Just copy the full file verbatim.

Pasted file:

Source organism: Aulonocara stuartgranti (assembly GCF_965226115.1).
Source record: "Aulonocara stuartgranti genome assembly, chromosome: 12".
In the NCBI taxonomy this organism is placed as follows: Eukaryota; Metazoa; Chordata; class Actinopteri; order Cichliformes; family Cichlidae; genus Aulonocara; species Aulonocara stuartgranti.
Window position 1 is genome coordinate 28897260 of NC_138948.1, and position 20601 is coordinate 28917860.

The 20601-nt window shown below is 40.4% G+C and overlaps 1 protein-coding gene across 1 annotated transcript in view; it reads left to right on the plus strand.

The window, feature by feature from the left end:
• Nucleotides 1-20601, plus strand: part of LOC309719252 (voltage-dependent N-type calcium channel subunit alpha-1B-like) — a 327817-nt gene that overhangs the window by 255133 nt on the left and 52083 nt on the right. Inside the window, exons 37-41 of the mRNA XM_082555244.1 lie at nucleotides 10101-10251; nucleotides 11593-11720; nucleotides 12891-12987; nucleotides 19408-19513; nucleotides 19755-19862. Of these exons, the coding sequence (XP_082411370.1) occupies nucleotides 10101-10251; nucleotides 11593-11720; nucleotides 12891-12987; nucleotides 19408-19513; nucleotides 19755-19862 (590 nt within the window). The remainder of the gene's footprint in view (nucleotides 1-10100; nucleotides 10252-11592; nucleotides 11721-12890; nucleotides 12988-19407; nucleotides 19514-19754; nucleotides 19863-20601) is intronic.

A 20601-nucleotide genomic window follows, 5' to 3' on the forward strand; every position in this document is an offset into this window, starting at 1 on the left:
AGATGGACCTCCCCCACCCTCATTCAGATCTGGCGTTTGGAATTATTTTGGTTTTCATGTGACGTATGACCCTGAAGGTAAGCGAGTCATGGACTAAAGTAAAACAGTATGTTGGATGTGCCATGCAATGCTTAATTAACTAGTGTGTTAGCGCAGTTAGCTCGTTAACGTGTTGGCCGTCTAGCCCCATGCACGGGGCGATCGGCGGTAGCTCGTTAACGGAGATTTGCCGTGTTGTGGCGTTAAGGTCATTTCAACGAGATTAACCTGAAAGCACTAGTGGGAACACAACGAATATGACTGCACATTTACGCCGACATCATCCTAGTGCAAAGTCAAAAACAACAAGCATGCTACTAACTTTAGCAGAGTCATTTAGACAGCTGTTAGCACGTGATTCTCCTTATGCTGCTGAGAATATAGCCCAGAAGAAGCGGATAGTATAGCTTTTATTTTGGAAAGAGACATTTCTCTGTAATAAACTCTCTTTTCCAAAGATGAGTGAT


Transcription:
Source organism: Aulonocara stuartgranti (assembly GCF_965226115.1).
Source record: "Aulonocara stuartgranti genome assembly, chromosome: 12".
In the NCBI taxonomy this organism is placed as follows: Eukaryota; Metazoa; Chordata; class Actinopteri; order Cichliformes; family Cichlidae; genus Aulonocara; species Aulonocara stuartgranti.
Window position 1 is genome coordinate 28897260 of NC_138948.1, and position 20601 is coordinate 28917860.

The 20601-nt window shown below is 40.4% G+C and overlaps 1 protein-coding gene across 1 annotated transcript in view; it reads left to right on the plus strand.

The window, feature by feature from the left end:
• Nucleotides 1-20601, plus strand: part of LOC309719252 (voltage-dependent N-type calcium channel subunit alpha-1B-like) — a 327817-nt gene that overhangs the window by 255133 nt on the left and 52083 nt on the right. Inside the window, exons 37-41 of the mRNA XM_082555244.1 lie at nucleotides 10101-10251; nucleotides 11593-11720; nucleotides 12891-12987; nucleotides 19408-19513; nucleotides 19755-19862. Of these exons, the coding sequence (XP_082411370.1) occupies nucleotides 10101-10251; nucleotides 11593-11720; nucleotides 12891-12987; nucleotides 19408-19513; nucleotides 19755-19862 (590 nt within the window). The remainder of the gene's footprint in view (nucleotides 1-10100; nucleotides 10252-11592; nucleotides 11721-12890; nucleotides 12988-19407; nucleotides 19514-19754; nucleotides 19863-20601) is intronic.

A 20601-nucleotide genomic window follows, 5' to 3' on the forward strand; every position in this document is an offset into this window, starting at 1 on the left:
AGATGGACCTCCCCCACCCTCATTCAGATCTGGCGTTTGGAATTATTTTGGTTTTCATGTGACGTATGACCCTGAAGGTAAGCGAGTCATGGACTAAAGTAAAACAGTATGTTGGATGTGCCATGCAATGCTTAATTAACTAGTGTGTTAGCGCAGTTAGCTCGTTAACGTGTTGGCCGTCTAGCCCCATGCACGGGGCGATCGGCGGTAGCTCGTTAACGGAGATTTGCCGTGTTGTGGCGTTAAGGTCATTTCAACGAGATTAACCTGAAAGCACTAGTGGGAACACAACGAATATGACTGCACATTTACGCCGACATCATCCTAGTGCAAAGTCAAAAACAACAAGCATGCTACTAACTTTAGCAGAGTCATTTAGACAGCTGTTAGCACGTGATTCTCCTTATGCTGCTGAGAATATAGCCCAGAAGAAGCGGATAGTATAGCTTTTATTTTGGAAAGAGACATTTCTCTGTAATAAACTCTCTTTTCCAAAGATGAGTGAT